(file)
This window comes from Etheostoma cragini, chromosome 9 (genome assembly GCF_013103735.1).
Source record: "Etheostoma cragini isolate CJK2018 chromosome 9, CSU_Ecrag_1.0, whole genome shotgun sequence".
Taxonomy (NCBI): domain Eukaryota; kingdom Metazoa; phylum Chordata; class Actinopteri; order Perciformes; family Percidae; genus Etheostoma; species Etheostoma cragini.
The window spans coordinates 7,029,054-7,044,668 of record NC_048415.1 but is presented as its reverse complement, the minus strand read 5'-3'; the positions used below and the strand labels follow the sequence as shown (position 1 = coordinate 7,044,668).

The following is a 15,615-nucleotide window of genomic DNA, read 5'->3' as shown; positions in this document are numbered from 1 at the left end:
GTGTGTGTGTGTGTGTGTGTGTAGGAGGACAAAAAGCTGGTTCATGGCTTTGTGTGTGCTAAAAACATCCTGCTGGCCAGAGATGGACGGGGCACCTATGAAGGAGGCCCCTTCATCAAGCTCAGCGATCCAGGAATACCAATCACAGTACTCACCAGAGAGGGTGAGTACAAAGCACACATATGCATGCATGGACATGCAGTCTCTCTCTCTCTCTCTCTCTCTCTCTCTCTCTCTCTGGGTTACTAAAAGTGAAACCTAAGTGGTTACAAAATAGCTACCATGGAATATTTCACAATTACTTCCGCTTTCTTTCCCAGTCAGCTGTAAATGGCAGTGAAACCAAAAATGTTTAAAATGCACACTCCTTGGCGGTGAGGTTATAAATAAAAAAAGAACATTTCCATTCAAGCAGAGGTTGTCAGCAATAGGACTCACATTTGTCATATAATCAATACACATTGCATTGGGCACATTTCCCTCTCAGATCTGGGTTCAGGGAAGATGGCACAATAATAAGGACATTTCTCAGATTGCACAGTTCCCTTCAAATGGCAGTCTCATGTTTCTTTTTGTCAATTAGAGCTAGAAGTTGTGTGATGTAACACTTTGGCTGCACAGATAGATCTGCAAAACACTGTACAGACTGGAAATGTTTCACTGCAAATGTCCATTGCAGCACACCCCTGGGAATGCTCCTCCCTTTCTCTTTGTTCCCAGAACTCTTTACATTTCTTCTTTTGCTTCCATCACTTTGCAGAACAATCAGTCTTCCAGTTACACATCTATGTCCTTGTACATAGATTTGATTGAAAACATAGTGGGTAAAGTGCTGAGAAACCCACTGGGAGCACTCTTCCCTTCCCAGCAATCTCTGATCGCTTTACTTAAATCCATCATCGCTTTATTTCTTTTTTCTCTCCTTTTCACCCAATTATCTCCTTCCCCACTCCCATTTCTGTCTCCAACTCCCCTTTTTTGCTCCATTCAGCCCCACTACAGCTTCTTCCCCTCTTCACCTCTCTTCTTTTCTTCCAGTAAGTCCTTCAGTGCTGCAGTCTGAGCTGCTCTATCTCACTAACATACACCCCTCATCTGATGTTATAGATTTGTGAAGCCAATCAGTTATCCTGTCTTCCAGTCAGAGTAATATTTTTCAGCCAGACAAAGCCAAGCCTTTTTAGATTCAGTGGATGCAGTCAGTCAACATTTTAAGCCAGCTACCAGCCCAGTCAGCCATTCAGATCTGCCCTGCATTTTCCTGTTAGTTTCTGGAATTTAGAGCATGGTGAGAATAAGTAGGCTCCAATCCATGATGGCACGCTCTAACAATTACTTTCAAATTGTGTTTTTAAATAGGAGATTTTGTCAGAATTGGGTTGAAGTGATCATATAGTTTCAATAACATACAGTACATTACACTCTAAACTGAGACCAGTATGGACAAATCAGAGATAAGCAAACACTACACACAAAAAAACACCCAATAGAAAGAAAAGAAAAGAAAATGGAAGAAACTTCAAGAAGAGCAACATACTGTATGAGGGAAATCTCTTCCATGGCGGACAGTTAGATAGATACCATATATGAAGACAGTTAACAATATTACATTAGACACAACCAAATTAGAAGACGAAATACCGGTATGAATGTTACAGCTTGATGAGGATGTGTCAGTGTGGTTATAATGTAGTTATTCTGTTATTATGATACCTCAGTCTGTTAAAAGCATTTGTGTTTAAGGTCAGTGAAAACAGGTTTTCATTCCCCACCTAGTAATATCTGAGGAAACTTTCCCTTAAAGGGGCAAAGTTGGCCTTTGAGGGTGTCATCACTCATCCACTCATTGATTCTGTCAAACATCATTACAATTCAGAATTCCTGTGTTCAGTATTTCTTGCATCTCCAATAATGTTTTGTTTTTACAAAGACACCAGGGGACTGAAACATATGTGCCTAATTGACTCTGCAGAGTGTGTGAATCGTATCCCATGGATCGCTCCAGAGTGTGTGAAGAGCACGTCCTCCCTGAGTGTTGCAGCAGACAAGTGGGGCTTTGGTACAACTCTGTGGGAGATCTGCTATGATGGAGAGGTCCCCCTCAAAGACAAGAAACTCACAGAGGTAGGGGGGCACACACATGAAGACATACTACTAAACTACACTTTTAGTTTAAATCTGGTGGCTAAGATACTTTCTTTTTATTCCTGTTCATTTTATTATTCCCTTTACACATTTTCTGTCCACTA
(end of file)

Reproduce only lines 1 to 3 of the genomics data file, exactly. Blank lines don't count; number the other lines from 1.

This window comes from Etheostoma cragini, chromosome 9 (genome assembly GCF_013103735.1).
Source record: "Etheostoma cragini isolate CJK2018 chromosome 9, CSU_Ecrag_1.0, whole genome shotgun sequence".
Taxonomy (NCBI): domain Eukaryota; kingdom Metazoa; phylum Chordata; class Actinopteri; order Perciformes; family Percidae; genus Etheostoma; species Etheostoma cragini.